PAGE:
Say we have three elements ##a,b,c## in an equivalence class so that ##a\sim b, b\sim c,c\sim a##. Assume further that ##a\neq b##. With that, can you prove that ##c## is equal to either ##a## or ##b##? If so then we have proven that no equivalence class can contain three distinct elements, so that the largest equivalence class has size two.
 
  • #3
Ok I've tried but am stuck showing R is an equivalence relation. Maybe the way I defined R is wrong because I don't think this relation can be shown to be reflexive.

Goal: Show that a set R has an even amount of elements.

R = { (a,b) | ab = e Λ ba = e} .. I'm pretty sure this will make it so a = b or b-1

Now to show that R is an equivalence relation, I must show:

1) (a,a) ∈ R (reflexive)
2) (a, b) ∈ R <-> (b,a) ∈ R (symmetry)
3) if (a,b) and (b,c) ∈ R, then (a, c) ∈ R (transitive)

1) I don't think this relation is reflexive. If reflexive means that every element in G maps to itself, then this won't be true if there exists an (a,b) where a = a and b =/= a.

2) case 1: show (a,b) ∈ R -> (b,a) ∈ R.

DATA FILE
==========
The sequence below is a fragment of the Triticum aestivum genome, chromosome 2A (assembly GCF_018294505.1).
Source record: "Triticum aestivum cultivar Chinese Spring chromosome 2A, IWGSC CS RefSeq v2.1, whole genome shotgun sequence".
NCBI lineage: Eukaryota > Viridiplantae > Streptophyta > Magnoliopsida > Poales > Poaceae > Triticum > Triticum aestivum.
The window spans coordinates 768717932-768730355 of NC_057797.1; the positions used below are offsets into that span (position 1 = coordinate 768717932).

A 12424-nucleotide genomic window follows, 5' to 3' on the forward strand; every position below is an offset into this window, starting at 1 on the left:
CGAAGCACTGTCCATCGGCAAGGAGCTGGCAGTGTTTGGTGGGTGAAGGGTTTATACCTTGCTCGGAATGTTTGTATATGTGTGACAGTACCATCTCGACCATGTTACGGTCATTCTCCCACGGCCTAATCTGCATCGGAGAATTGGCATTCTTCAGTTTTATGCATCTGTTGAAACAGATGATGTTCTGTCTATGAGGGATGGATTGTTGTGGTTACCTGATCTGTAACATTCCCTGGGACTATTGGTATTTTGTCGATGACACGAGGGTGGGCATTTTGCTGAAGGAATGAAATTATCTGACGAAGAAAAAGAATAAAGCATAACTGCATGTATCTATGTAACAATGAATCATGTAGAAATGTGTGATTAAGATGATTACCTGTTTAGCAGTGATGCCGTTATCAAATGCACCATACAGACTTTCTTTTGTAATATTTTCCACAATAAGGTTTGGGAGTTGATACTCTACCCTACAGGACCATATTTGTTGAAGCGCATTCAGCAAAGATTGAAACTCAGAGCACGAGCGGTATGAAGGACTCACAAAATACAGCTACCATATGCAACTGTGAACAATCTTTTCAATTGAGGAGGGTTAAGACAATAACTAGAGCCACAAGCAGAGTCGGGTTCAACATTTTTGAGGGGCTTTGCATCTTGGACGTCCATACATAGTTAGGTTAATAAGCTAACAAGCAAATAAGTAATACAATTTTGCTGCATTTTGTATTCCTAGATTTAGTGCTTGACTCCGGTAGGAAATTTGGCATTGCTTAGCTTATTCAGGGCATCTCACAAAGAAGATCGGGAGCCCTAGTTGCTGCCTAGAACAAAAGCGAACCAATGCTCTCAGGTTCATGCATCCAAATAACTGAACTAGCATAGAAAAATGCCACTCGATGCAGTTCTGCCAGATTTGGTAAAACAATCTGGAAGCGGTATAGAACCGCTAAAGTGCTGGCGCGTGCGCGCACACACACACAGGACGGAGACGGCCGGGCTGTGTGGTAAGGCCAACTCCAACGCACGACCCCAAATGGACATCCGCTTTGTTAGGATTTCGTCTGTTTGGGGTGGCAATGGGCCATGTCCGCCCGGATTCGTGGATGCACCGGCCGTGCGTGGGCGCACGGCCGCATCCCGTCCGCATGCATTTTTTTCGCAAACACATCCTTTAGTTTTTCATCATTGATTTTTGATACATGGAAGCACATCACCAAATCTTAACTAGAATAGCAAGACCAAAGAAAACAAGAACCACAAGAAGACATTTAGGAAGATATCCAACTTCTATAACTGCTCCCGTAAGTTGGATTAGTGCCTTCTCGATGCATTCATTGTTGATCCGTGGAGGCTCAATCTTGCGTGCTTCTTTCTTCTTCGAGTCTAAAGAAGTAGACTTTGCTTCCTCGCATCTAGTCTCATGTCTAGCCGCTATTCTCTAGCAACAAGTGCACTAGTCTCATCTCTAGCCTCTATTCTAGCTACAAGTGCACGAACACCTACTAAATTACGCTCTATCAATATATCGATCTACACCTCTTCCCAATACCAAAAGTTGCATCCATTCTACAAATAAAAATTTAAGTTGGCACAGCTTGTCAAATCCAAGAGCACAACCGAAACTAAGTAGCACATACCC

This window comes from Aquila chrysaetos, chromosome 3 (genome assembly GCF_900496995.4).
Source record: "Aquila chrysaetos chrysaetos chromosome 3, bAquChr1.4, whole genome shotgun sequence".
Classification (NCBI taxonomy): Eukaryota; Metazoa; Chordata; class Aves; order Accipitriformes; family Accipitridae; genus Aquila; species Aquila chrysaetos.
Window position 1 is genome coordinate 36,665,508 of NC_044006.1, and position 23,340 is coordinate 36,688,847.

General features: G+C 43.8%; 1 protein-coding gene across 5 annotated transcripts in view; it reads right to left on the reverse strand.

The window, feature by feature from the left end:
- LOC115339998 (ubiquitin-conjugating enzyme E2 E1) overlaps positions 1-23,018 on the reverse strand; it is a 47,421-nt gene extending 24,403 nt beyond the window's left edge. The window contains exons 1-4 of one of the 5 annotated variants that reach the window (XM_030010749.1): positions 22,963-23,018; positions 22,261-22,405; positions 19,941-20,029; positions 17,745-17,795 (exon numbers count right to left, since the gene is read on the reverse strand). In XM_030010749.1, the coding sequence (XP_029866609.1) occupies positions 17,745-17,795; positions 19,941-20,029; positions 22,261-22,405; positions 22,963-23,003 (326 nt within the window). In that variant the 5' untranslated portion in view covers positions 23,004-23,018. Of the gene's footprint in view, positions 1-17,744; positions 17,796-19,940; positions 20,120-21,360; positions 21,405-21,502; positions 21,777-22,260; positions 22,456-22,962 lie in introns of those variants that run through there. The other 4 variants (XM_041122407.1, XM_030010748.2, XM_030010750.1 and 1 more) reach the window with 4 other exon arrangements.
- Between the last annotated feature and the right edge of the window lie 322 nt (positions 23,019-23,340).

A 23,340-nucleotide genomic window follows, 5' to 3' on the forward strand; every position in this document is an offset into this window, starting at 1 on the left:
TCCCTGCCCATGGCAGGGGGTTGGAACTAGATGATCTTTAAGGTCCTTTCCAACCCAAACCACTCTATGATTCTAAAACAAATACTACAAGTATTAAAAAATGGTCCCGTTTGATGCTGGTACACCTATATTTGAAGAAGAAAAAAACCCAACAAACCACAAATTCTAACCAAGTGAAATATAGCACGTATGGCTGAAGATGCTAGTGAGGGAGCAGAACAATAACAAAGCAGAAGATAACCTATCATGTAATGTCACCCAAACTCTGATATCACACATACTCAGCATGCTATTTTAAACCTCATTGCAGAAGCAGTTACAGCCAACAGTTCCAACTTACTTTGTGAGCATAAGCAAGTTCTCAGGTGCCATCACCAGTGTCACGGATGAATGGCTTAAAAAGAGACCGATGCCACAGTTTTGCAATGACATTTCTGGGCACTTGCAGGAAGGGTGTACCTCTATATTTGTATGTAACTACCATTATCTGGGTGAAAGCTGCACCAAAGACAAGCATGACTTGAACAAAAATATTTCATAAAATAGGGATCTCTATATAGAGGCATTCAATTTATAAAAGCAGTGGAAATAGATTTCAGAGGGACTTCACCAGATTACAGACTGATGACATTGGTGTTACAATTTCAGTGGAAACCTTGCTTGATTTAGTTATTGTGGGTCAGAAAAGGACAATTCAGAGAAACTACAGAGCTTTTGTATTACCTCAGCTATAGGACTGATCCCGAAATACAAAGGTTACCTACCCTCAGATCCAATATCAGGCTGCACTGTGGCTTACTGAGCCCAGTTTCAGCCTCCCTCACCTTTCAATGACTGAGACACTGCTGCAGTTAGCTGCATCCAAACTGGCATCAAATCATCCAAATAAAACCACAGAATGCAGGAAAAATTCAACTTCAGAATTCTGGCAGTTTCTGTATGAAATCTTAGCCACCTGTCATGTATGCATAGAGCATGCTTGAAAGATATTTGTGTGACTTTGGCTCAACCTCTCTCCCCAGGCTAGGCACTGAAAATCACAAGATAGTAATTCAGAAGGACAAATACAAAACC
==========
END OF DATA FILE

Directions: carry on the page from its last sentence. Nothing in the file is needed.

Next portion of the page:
if (a,b) ∈ R then ab = e and ba = e.
substitute a = b and b = a:
ba = e and ab = e. So case 1 is true.

case 2: show (b,a) ∈ R -> (a,b) ∈ R
if (b,a) ∈ R then ba = e and ab = e.
substitute b = a and a = b.
so ab = e and ba = e. So case 2 is true.

so (a,b) ∈ R <-> (b,a) ∈ R is true.(symmetry)

3) if (a,b) ∈ R and (b,c) ∈ R then (a, c) ∈ R.

so we know ab = e and ba = e and bc = e and cb = e.
We want to show ac = e and ca = e.

ba = bc
b-1ba = b-1bc
a = c

and a = c <=> c = a..and this satisfies (a = b) or ( a = b-1) so the relation R is transitive .

Did I define the relation right or am I just confused about reflexiveness?
 
  • #4
fishturtle1 said:
Did I define the relation right or am I just confused about reflexiveness?
You are not incorrect about reflexivity, but the relation is defined incorrectly. Under your definition, two elements are equivalent iff they are inverses of one another. My suggestion was to define a relation that is true iff the two are inverses of one another OR equal to one another. It is the part after the OR that gives us reflexivity.
 
  • #5
Sorry about the late reply

Let G be a finite group.
R = { (a,b) ∈ G x G | (a = b-1) ∨ (a = b)}

Show G is reflexive, symmetric, and transitive.